Tabelog has almost 900,000 restaurants and nearly 900 million monthly users. With 83 percent of consumers surveyed by the JFTC claiming they refer to the site to determine dining options, Tabelog was an exceptional player that made the abuse of superior bargaining position stick in ways that are unlikely to be easily recreated.

“In a way, it was good that the algorithm abuse precedent was set by this case,” said antitrust attorney Koya Uemura. “If the court ruled against the restaurant, it may have closed the door to future lawsuits” in the famously non-litigious country, he said.

Where was the JFTC?

Im told MLex that he initially went to the JFTC when he first suspected changes in Tabelog’s algorithm in May 2019. He said he consulted the commission several times, until a market survey on the very topic of online restaurant-review sites by the regulator prompted his lawyer to file a lawsuit.

So where does the JFTC stand on this case?

The Tokyo District Court’s ruling, if and when it becomes available to the public, will be an important judicial precedent that the regulator will acknowledge in future antitrust cases involving algorithms and ranking-manipulation antitrust cases, MLex understands.

But while the JFTC’s market survey was the launching pad for the lawsuit and the regulator was consulted by the court, the fact that the courts were ahead of Japan’s competition watchdog in addressing the legality of algorithm manipulation under the Antimonopoly Act is perhaps understandable but regrettable.

As the economist Kittaka pointed out, algorithms are still too unpredictable for regulators to unequivocally determine their impact on competition. Doing so prematurely threatens to stifle innovation. Simply requiring transparency could undermine their effectiveness.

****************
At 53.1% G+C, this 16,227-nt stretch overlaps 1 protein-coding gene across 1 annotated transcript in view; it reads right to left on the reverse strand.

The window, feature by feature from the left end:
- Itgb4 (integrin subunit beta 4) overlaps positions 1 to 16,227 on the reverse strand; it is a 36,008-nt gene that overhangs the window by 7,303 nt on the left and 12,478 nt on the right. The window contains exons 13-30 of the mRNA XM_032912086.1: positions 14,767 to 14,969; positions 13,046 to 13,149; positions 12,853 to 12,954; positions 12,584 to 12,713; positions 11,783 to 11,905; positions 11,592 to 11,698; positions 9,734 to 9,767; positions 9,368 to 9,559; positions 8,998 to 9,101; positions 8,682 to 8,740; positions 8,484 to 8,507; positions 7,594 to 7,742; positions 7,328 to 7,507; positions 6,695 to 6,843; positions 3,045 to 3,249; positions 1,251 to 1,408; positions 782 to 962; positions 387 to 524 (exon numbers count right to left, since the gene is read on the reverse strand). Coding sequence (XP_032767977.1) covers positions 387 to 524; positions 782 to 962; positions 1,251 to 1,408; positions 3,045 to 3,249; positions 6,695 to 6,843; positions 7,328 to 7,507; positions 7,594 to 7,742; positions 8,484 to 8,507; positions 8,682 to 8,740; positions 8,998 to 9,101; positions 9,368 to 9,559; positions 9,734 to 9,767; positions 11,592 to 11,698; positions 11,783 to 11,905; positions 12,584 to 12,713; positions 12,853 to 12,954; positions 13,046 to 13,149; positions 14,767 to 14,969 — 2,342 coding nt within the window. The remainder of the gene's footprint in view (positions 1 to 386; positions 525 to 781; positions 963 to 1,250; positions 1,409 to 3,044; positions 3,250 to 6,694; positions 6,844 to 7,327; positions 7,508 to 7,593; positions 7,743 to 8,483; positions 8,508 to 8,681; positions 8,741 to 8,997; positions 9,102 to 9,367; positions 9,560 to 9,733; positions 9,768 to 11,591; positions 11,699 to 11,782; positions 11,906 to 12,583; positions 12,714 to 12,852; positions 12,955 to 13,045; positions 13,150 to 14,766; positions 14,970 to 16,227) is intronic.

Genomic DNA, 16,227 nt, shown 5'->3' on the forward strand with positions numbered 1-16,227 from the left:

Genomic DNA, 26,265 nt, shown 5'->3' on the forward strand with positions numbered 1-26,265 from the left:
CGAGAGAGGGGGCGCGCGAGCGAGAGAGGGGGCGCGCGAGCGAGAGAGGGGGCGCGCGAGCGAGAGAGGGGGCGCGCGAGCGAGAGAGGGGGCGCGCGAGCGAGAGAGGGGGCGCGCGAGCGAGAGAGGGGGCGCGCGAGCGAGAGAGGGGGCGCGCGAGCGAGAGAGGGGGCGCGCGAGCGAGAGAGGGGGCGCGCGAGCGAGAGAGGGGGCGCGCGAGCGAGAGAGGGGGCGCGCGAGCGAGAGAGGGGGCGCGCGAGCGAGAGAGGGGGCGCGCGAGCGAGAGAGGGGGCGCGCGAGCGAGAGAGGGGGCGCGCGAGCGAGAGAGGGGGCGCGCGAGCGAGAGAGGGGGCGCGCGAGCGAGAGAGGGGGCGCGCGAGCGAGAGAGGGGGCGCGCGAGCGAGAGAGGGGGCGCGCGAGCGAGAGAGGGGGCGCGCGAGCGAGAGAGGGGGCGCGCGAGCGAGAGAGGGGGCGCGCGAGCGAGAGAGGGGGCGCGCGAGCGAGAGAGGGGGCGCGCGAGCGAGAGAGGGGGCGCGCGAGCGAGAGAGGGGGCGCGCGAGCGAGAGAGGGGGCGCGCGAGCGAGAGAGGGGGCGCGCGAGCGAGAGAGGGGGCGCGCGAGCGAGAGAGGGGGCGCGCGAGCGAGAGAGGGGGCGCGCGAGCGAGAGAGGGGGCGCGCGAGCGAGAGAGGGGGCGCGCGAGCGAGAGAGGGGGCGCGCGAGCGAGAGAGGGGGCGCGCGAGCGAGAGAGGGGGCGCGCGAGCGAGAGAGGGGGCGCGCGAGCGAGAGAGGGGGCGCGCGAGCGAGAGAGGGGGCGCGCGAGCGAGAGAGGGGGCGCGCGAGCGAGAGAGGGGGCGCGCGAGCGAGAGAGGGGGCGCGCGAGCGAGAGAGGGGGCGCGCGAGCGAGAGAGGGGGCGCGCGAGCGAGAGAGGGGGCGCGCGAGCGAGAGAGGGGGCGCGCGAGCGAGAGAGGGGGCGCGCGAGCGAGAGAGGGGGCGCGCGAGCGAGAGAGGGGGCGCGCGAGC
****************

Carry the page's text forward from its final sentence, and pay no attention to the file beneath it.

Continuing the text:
On the other hand, had the JFTC intervened, both businesses and the public wouldn’t have to be at the mercy of the court awaiting whether Kakaku.com’s request for a seal order will be granted or not. Had the regulator opened the case, it would have likely considered its larger impact on the business community, providing it with the benefit of clarity and predictability.

Moreover, Uemura pointed out that a JFTC decision may have addressed the point of view of consumers — the ultimate beneficiary the Antimonopoly Act is designed to protect. Given the complexity of how algorithms calculate search rankings, the end-user’s interests can often fall outside of competition issues between platform operators and the businesses ranked on them.

“There’s the competition concern among businesses, and then there’s the benefit to consumers,” Uemura said, pointing to the difficulty of evaluating the competition and end-user impact of search-engine optimization, for example.

“It would have been a difficult case for the JFTC. But it would have been a delicious one,” Uemura said.